Archaeoindris fontoynontii is a gorilla-sized extinct giant lemur, the
largest primate known from Madagascar. This sloth lemur was related to
the extinct Palaeopropithecus and became extinct around 350 BCE. It was
first described by Herbert F. Standing in 1909 based on subfossil jaw
fragments, although a complete skull was later found. Only six bones
from the lower skeleton have been located. The skeleton was massive and
the arms were longer than the legs, but no hand or foot bones are known.
Size estimates range as high as 244.1 kilograms (538.1 pounds), but
regression analyses predict a mass of 160 kg (350 lb). Misattributions
and limited remains have resulted in differing opinions about how this
lemur moved. Its skeleton suggests it was a climber that also travelled
on the ground. Its diet was mostly leaves, and its former habitat, a mix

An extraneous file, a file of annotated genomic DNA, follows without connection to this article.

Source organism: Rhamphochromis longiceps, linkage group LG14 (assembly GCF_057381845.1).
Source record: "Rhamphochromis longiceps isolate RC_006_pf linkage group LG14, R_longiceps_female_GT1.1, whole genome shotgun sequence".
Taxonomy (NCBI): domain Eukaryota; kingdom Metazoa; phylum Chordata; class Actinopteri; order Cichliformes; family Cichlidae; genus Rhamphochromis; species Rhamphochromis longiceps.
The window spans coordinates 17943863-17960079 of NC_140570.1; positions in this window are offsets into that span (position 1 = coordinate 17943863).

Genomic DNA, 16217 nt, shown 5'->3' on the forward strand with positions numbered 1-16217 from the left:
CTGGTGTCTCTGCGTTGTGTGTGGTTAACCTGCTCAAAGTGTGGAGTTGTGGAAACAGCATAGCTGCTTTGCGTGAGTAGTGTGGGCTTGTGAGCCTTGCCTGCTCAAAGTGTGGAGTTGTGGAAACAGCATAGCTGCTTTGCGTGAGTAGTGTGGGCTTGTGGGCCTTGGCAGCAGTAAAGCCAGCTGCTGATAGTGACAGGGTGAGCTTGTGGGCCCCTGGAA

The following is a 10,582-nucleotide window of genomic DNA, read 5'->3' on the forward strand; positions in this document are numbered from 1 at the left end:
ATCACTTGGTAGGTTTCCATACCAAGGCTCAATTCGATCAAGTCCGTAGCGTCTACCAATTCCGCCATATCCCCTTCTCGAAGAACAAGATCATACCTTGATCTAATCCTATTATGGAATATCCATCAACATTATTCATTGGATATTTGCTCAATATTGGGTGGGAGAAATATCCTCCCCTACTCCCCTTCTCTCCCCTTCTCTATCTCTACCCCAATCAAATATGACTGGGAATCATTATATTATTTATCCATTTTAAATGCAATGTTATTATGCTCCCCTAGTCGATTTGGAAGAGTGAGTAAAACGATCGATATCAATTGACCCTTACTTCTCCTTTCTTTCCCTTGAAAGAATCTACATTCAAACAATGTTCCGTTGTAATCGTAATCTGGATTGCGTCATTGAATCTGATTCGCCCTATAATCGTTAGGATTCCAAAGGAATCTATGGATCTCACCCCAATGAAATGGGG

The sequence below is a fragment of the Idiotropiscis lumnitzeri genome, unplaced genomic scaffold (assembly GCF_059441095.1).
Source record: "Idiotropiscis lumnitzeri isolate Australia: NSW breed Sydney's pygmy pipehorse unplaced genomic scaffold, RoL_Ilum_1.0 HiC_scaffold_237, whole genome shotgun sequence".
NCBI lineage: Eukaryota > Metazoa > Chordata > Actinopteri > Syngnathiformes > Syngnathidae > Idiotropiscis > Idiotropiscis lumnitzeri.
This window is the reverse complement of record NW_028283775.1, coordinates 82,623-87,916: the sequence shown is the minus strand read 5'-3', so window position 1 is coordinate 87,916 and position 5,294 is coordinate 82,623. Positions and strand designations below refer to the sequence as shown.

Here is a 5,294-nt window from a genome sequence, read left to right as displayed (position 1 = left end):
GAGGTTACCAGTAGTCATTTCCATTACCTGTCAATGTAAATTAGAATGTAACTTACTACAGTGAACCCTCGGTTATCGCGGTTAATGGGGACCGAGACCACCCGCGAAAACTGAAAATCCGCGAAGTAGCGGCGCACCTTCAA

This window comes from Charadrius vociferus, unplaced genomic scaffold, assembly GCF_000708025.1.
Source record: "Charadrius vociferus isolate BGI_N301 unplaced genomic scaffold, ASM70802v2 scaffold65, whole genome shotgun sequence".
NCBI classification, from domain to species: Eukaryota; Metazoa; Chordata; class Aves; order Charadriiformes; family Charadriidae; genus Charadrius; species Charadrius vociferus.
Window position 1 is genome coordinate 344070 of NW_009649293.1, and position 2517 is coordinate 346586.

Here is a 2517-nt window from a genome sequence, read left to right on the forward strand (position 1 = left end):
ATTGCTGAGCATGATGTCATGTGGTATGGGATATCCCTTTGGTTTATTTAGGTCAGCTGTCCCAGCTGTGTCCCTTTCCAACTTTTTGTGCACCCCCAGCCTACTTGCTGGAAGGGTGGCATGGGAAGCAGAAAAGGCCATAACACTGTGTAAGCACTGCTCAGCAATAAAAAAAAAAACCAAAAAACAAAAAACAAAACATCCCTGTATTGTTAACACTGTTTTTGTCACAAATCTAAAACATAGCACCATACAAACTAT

of woodlands and savanna, is now mainly grassland. When humans arrived
on Madagascar, it was still extant but vulnerable to hunting and habitat
Read more: <https://en.wikipedia.org/wiki/Archaeoindris>
Today's selected anniversaries:
Elizabeth Blackwell graduated from Geneva Medical College in
New York, making her the first woman to receive a medical degree in the
Two men committed an armed robbery in Tottenham, London, and
led police on a two-hour chase, partially by tram, that ended in the
World War II: Japan began an invasion of the island of New
Britain in the Australian Territory of New Guinea.
American journalist Daniel Pearl was kidnapped and later
murdered by al-Qaeda agents in Karachi, Pakistan.
Wiktionary's word of the day:
1. A leg of lamb or mutton.
2. (fashion) Short for gigot sleeve (“a type of sleeve shaped like a leg
Wikiquote quote of the day:
Beauty is nothing other than the promise of happiness.
Show replies by date